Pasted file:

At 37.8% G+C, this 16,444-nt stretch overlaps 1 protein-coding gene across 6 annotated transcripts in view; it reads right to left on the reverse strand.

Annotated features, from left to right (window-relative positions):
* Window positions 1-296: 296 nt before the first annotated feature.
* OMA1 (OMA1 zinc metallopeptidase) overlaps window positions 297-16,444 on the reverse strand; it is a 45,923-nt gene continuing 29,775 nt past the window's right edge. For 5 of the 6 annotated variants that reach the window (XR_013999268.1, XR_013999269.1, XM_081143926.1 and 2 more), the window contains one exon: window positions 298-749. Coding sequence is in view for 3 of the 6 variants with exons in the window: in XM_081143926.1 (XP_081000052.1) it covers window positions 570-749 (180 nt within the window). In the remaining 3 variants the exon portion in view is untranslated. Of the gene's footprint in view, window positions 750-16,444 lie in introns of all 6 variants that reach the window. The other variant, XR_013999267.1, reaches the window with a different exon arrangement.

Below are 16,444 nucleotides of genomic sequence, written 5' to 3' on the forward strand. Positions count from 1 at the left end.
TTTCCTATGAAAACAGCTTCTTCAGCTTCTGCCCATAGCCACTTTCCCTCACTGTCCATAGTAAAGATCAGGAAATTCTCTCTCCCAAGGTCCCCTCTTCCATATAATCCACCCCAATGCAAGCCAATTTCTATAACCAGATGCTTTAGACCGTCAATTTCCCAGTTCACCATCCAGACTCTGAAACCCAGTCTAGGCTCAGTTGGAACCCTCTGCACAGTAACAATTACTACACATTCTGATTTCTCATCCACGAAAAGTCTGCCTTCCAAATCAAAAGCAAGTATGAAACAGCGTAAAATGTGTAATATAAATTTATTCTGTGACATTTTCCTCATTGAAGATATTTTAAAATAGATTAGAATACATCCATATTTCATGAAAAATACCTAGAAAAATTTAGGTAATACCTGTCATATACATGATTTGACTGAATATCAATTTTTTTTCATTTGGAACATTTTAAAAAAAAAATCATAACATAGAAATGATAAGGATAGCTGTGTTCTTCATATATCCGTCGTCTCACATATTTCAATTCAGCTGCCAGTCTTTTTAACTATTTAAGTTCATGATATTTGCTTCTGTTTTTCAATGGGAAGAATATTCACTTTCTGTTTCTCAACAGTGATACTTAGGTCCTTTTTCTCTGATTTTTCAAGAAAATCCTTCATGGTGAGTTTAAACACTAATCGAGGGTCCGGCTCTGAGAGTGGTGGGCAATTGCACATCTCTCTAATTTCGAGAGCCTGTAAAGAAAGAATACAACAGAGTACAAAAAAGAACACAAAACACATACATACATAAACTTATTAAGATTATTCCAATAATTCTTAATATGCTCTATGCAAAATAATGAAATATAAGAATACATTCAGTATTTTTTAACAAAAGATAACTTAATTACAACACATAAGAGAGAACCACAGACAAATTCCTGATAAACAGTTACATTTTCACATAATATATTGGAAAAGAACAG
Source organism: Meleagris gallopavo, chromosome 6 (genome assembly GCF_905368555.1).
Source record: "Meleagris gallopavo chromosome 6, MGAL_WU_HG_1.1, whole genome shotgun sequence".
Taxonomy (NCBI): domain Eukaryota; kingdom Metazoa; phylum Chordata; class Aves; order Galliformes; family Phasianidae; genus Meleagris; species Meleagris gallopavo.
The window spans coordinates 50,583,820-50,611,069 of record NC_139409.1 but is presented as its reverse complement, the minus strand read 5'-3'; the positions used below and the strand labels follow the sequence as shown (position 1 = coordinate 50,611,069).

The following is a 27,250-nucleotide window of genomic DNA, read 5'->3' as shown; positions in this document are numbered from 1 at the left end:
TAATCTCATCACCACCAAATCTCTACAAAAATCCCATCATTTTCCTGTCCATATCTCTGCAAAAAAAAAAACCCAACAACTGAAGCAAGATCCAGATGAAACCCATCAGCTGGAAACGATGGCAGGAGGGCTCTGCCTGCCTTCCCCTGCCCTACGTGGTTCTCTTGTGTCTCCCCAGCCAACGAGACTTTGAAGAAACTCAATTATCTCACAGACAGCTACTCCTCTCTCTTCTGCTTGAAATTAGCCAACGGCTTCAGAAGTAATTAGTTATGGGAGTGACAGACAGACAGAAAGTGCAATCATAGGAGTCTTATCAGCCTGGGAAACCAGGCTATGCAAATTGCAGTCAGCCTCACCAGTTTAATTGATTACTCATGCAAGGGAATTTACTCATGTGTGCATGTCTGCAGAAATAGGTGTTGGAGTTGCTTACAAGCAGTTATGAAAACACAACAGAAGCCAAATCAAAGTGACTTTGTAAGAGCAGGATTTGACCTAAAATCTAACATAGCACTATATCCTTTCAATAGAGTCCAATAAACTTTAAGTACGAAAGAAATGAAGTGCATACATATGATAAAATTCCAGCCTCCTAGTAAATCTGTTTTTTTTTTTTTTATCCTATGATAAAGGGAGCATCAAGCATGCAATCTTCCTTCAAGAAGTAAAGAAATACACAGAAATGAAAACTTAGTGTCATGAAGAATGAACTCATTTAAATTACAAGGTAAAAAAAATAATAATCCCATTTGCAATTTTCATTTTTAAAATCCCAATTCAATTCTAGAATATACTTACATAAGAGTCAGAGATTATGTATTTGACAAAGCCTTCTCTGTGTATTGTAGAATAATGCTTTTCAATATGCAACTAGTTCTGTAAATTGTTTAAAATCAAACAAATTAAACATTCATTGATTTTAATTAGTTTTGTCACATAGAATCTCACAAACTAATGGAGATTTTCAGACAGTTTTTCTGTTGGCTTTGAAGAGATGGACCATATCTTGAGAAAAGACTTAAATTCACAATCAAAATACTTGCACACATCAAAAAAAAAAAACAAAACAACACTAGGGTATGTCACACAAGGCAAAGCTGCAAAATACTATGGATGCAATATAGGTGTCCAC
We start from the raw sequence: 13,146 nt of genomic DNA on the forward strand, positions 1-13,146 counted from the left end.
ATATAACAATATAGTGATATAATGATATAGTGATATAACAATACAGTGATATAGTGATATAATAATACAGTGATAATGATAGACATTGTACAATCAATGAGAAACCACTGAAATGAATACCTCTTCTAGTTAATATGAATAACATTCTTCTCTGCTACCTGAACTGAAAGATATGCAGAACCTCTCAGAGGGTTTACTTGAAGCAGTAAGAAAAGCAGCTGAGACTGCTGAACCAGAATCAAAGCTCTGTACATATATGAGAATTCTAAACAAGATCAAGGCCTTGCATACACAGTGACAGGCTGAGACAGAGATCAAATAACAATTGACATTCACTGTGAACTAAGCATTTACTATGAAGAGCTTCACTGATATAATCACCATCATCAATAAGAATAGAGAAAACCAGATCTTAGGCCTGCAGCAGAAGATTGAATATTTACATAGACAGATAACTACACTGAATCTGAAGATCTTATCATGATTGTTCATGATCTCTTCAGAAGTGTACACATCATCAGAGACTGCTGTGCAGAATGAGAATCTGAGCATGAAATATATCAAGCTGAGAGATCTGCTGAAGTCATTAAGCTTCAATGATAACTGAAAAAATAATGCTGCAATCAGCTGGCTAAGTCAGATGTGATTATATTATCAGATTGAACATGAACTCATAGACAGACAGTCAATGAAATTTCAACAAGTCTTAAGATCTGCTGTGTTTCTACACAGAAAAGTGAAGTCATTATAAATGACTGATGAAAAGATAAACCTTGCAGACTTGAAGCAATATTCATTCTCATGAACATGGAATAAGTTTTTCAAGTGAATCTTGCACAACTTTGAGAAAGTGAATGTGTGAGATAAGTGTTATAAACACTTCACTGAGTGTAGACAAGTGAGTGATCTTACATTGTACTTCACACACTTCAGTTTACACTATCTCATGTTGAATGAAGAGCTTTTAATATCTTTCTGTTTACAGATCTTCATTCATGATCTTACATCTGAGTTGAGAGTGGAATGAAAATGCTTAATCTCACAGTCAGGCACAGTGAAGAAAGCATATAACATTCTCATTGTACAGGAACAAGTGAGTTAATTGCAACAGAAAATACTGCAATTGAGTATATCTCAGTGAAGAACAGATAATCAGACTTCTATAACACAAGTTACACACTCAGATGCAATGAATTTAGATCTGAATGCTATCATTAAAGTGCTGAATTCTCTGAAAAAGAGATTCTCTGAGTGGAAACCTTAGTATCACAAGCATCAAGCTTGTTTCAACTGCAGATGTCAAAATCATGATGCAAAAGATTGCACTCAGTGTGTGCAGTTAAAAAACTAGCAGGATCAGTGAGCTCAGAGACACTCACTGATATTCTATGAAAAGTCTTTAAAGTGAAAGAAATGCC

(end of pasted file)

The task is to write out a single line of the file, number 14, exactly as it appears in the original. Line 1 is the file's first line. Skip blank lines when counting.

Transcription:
ATATAACAATATAGTGATATAATGATATAGTGATATAACAATACAGTGATATAGTGATATAATAATACAGTGATAATGATAGACATTGTACAATCAATGAGAAACCACTGAAATGAATACCTCTTCTAGTTAATATGAATAACATTCTTCTCTGCTACCTGAACTGAAAGATATGCAGAACCTCTCAGAGGGTTTACTTGAAGCAGTAAGAAAAGCAGCTGAGACTGCTGAACCAGAATCAAAGCTCTGTACATATATGAGAATTCTAAACAAGATCAAGGCCTTGCATACACAGTGACAGGCTGAGACAGAGATCAAATAACAATTGACATTCACTGTGAACTAAGCATTTACTATGAAGAGCTTCACTGATATAATCACCATCATCAATAAGAATAGAGAAAACCAGATCTTAGGCCTGCAGCAGAAGATTGAATATTTACATAGACAGATAACTACACTGAATCTGAAGATCTTATCATGATTGTTCATGATCTCTTCAGAAGTGTACACATCATCAGAGACTGCTGTGCAGAATGAGAATCTGAGCATGAAATATATCAAGCTGAGAGATCTGCTGAAGTCATTAAGCTTCAATGATAACTGAAAAAATAATGCTGCAATCAGCTGGCTAAGTCAGATGTGATTATATTATCAGATTGAACATGAACTCATAGACAGACAGTCAATGAAATTTCAACAAGTCTTAAGATCTGCTGTGTTTCTACACAGAAAAGTGAAGTCATTATAAATGACTGATGAAAAGATAAACCTTGCAGACTTGAAGCAATATTCATTCTCATGAACATGGAATAAGTTTTTCAAGTGAATCTTGCACAACTTTGAGAAAGTGAATGTGTGAGATAAGTGTTATAAACACTTCACTGAGTGTAGACAAGTGAGTGATCTTACATTGTACTTCACACACTTCAGTTTACACTATCTCATGTTGAATGAAGAGCTTTTAATATCTTTCTGTTTACAGATCTTCATTCATGATCTTACATCTGAGTTGAGAGTGGAATGAAAATGCTTAATCTCACAGTCAGGCACAGTGAAGAAAGCATATAACATTCTCATTGTACAGGAACAAGTGAGTTAATTGCAACAGAAAATACTGCAATTGAGTATATCTCAGTGAAGAACAGATAATCAGACTTCTATAACACAAGTTACACACTCAGATGCAATGAATTTAGATCTGAATGCTATCATTAAAGTGCTGAATTCTCTGAAAAAGAGATTCTCTGAGTGGAAACCTTAGTATCACAAGCATCAAGCTTGTTTCAACTGCAGATGTCAAAATCATGATGCAAAAGATTGCACTCAGTGTGTGCAGTTAAAAAACTAGCAGGATCAGTGAGCTCAGAGACACTCACTGATATTCTATGAAAAGTCTTTAAAGTGAAAGAAATGCC